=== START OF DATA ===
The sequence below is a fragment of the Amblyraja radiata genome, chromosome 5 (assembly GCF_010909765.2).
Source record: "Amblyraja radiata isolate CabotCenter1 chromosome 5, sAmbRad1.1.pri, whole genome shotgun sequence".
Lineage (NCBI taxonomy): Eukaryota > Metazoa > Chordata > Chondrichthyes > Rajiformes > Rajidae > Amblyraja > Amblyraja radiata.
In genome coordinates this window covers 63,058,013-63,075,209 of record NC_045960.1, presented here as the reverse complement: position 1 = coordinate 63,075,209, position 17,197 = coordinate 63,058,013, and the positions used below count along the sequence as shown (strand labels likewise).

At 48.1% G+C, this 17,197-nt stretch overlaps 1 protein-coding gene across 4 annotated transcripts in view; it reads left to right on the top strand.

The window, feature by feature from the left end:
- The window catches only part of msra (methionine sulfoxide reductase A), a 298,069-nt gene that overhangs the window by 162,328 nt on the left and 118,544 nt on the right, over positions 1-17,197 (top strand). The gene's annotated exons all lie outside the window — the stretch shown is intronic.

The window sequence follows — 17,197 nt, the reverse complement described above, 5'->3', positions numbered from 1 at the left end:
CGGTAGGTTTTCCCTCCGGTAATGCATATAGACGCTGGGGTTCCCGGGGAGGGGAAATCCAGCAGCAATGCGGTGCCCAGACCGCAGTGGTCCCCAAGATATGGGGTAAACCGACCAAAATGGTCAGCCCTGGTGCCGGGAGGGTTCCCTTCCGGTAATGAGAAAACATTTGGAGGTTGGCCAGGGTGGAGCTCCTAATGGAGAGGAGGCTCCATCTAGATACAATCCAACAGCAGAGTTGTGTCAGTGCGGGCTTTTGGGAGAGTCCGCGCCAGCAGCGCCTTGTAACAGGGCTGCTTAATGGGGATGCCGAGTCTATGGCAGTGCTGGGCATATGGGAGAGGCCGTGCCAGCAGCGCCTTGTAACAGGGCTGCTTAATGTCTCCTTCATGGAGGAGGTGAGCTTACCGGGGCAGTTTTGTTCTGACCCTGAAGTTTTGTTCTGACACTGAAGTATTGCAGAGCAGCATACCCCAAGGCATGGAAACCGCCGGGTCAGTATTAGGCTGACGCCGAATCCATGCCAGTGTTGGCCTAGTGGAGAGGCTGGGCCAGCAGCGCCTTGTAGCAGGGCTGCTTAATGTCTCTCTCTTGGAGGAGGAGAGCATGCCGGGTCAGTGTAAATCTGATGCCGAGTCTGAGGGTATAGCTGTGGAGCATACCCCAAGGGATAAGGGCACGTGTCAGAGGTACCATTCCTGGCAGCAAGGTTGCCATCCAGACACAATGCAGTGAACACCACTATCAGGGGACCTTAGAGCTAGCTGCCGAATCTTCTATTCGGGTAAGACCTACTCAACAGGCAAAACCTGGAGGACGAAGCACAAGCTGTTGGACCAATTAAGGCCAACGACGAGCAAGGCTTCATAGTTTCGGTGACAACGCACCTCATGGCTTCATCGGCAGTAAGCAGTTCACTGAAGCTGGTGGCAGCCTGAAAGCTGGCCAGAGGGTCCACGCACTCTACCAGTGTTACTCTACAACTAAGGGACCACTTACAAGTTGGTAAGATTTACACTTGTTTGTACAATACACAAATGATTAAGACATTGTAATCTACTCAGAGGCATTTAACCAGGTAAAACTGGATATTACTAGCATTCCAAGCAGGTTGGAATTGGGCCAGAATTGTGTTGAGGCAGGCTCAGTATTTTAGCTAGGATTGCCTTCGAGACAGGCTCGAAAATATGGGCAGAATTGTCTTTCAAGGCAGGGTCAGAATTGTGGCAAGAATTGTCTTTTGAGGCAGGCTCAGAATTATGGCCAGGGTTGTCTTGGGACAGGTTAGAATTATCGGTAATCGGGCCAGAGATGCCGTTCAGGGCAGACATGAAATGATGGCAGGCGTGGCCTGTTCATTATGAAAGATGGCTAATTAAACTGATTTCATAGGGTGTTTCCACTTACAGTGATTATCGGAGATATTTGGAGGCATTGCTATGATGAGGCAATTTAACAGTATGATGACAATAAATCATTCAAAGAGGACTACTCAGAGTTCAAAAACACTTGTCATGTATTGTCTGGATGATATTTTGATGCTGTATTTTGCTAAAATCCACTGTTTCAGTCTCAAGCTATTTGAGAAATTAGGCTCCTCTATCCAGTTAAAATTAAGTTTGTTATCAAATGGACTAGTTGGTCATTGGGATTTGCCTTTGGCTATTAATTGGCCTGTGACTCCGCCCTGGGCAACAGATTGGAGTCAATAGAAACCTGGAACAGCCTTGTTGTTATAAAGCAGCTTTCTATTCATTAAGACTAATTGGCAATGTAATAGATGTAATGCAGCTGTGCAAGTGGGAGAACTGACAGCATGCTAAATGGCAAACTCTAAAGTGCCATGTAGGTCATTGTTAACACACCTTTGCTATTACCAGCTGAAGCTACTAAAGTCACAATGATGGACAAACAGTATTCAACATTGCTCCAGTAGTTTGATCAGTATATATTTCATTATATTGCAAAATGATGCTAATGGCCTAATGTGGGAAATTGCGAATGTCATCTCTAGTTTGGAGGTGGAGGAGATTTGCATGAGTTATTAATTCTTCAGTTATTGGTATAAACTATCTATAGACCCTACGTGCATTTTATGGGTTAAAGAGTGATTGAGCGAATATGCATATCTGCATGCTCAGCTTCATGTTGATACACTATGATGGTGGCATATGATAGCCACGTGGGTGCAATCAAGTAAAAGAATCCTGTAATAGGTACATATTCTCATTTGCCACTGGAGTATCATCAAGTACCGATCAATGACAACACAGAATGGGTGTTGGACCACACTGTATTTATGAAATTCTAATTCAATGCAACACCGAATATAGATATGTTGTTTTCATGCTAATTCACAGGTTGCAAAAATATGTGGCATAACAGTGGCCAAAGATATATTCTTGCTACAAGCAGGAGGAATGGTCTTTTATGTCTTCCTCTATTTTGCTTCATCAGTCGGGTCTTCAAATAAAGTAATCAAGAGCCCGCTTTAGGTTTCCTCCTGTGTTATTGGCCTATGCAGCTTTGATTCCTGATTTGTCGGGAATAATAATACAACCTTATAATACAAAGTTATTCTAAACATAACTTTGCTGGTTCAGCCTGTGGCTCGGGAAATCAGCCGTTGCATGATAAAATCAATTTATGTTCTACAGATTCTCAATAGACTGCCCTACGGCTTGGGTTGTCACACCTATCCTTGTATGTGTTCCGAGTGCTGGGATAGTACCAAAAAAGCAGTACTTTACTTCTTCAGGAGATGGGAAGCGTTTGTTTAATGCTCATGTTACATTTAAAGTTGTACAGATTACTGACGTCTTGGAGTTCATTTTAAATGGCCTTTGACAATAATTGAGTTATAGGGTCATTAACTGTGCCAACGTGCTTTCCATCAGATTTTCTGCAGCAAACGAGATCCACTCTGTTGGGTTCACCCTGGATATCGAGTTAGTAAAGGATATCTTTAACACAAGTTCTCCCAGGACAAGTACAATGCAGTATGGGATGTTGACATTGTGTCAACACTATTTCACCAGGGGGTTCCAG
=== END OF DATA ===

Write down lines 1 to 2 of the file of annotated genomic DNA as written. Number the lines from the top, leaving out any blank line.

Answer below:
The sequence below is a fragment of the Amblyraja radiata genome, chromosome 5 (assembly GCF_010909765.2).
Source record: "Amblyraja radiata isolate CabotCenter1 chromosome 5, sAmbRad1.1.pri, whole genome shotgun sequence".